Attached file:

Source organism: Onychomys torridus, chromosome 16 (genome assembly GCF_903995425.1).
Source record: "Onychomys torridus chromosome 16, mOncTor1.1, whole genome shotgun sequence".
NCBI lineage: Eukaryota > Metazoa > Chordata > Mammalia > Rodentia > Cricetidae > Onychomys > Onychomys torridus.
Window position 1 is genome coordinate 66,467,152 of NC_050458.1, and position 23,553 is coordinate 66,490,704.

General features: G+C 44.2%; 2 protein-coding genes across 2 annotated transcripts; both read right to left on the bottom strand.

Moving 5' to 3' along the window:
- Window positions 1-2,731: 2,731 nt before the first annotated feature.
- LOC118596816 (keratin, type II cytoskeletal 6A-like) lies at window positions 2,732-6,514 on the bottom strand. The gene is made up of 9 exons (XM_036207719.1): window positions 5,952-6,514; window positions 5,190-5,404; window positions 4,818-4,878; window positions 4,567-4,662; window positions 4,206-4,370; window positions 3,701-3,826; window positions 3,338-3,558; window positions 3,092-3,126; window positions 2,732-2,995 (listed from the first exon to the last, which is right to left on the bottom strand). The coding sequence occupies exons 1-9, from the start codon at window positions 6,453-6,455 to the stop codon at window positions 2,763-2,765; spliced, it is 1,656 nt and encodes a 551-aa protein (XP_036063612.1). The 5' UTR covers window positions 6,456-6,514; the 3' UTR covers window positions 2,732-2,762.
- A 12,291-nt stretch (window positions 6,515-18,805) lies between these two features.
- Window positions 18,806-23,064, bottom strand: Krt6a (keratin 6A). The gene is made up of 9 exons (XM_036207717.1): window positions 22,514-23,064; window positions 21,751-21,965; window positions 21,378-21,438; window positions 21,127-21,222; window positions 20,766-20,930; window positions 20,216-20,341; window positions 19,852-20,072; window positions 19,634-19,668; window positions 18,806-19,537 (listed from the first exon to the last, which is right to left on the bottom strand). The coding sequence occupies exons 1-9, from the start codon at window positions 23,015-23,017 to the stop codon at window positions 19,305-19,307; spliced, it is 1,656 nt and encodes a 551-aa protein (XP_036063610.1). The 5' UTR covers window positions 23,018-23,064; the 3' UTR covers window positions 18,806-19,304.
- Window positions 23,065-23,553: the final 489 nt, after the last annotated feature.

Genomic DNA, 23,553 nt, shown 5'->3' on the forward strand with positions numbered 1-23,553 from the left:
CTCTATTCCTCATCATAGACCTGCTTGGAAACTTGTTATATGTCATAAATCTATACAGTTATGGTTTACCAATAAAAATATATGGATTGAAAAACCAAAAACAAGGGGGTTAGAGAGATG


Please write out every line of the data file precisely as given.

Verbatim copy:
Source organism: Onychomys torridus, chromosome 16 (genome assembly GCF_903995425.1).
Source record: "Onychomys torridus chromosome 16, mOncTor1.1, whole genome shotgun sequence".
NCBI lineage: Eukaryota > Metazoa > Chordata > Mammalia > Rodentia > Cricetidae > Onychomys > Onychomys torridus.
Window position 1 is genome coordinate 66,467,152 of NC_050458.1, and position 23,553 is coordinate 66,490,704.

General features: G+C 44.2%; 2 protein-coding genes across 2 annotated transcripts; both read right to left on the bottom strand.

Moving 5' to 3' along the window:
- Window positions 1-2,731: 2,731 nt before the first annotated feature.
- LOC118596816 (keratin, type II cytoskeletal 6A-like) lies at window positions 2,732-6,514 on the bottom strand. The gene is made up of 9 exons (XM_036207719.1): window positions 5,952-6,514; window positions 5,190-5,404; window positions 4,818-4,878; window positions 4,567-4,662; window positions 4,206-4,370; window positions 3,701-3,826; window positions 3,338-3,558; window positions 3,092-3,126; window positions 2,732-2,995 (listed from the first exon to the last, which is right to left on the bottom strand). The coding sequence occupies exons 1-9, from the start codon at window positions 6,453-6,455 to the stop codon at window positions 2,763-2,765; spliced, it is 1,656 nt and encodes a 551-aa protein (XP_036063612.1). The 5' UTR covers window positions 6,456-6,514; the 3' UTR covers window positions 2,732-2,762.
- A 12,291-nt stretch (window positions 6,515-18,805) lies between these two features.
- Window positions 18,806-23,064, bottom strand: Krt6a (keratin 6A). The gene is made up of 9 exons (XM_036207717.1): window positions 22,514-23,064; window positions 21,751-21,965; window positions 21,378-21,438; window positions 21,127-21,222; window positions 20,766-20,930; window positions 20,216-20,341; window positions 19,852-20,072; window positions 19,634-19,668; window positions 18,806-19,537 (listed from the first exon to the last, which is right to left on the bottom strand). The coding sequence occupies exons 1-9, from the start codon at window positions 23,015-23,017 to the stop codon at window positions 19,305-19,307; spliced, it is 1,656 nt and encodes a 551-aa protein (XP_036063610.1). The 5' UTR covers window positions 23,018-23,064; the 3' UTR covers window positions 18,806-19,304.
- Window positions 23,065-23,553: the final 489 nt, after the last annotated feature.

Genomic DNA, 23,553 nt, shown 5'->3' on the forward strand with positions numbered 1-23,553 from the left:
CTCTATTCCTCATCATAGACCTGCTTGGAAACTTGTTATATGTCATAAATCTATACAGTTATGGTTTACCAATAAAAATATATGGATTGAAAAACCAAAAACAAGGGGGTTAGAGAGATG